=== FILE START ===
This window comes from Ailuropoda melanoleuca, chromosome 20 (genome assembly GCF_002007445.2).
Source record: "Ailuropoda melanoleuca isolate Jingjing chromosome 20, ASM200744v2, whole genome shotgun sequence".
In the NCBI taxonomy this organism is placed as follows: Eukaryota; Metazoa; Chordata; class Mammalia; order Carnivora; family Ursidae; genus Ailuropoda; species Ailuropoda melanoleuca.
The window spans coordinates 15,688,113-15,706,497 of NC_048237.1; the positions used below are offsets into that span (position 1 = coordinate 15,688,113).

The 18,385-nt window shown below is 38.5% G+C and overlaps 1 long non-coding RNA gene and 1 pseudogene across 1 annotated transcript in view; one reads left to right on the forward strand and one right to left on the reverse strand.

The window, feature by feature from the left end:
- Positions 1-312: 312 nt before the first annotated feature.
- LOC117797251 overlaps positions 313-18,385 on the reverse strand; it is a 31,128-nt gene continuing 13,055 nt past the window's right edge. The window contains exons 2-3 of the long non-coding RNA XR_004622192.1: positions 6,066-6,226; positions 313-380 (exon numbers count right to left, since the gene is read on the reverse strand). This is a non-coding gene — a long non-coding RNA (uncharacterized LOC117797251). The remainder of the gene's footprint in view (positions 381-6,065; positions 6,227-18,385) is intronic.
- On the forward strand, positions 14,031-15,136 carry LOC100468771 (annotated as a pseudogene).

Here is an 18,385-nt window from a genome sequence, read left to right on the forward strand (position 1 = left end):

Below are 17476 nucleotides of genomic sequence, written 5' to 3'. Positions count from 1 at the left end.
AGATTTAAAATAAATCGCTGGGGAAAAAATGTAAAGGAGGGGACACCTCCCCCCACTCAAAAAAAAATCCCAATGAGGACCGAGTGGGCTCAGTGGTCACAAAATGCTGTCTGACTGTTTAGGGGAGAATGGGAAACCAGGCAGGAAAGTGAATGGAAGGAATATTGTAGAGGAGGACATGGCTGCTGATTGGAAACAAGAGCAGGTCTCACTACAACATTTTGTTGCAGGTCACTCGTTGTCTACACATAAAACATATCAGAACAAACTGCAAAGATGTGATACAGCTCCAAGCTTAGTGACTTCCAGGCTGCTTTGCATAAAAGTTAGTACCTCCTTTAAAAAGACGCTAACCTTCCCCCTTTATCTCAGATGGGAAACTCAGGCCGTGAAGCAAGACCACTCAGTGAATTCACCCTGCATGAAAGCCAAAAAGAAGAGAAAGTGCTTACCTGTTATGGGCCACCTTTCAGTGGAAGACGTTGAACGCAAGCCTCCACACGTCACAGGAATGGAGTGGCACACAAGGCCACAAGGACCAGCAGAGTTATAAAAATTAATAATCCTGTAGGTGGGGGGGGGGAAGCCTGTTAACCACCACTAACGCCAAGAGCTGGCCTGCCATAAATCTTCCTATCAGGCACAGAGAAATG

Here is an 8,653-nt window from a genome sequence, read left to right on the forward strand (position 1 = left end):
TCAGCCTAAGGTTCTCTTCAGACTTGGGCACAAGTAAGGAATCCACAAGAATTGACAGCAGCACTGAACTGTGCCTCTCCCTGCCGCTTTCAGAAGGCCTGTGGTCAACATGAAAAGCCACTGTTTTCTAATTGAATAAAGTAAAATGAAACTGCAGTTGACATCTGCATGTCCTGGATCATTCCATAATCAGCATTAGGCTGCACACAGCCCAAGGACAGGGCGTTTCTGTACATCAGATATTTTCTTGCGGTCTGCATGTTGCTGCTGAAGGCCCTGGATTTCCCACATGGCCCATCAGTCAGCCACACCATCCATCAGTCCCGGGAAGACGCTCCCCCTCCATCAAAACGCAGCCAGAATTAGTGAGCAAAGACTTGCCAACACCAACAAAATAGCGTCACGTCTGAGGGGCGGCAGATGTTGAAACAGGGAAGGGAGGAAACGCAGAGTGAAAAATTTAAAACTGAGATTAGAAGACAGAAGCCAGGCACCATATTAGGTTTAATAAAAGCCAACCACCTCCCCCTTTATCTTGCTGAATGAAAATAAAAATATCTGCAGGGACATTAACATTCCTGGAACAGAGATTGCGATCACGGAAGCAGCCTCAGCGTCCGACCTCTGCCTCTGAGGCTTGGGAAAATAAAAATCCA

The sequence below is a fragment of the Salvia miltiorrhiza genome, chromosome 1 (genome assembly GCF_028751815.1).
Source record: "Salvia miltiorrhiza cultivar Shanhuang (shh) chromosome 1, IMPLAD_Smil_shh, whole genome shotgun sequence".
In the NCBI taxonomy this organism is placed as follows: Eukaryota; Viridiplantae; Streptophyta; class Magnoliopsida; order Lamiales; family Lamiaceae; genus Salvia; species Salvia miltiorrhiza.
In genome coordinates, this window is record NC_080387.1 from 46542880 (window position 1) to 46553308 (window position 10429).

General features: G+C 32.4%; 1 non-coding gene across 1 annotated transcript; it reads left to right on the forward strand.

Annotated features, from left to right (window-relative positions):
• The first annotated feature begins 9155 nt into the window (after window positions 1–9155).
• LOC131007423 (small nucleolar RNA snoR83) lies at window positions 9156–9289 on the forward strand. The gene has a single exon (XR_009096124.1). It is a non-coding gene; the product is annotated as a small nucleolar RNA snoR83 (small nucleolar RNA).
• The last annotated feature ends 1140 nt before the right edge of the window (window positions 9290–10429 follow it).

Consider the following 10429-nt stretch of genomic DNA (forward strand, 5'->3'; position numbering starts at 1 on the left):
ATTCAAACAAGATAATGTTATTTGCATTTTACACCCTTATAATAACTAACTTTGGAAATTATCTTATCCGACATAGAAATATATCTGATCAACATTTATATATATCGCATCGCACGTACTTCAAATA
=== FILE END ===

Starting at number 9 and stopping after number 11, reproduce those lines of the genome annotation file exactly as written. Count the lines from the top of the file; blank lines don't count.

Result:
- On the forward strand, positions 14,031-15,136 carry LOC100468771 (annotated as a pseudogene).

Here is an 18,385-nt window from a genome sequence, read left to right on the forward strand (position 1 = left end):

Below are 17476 nucleotides of genomic sequence, written 5' to 3'. Positions count from 1 at the left end.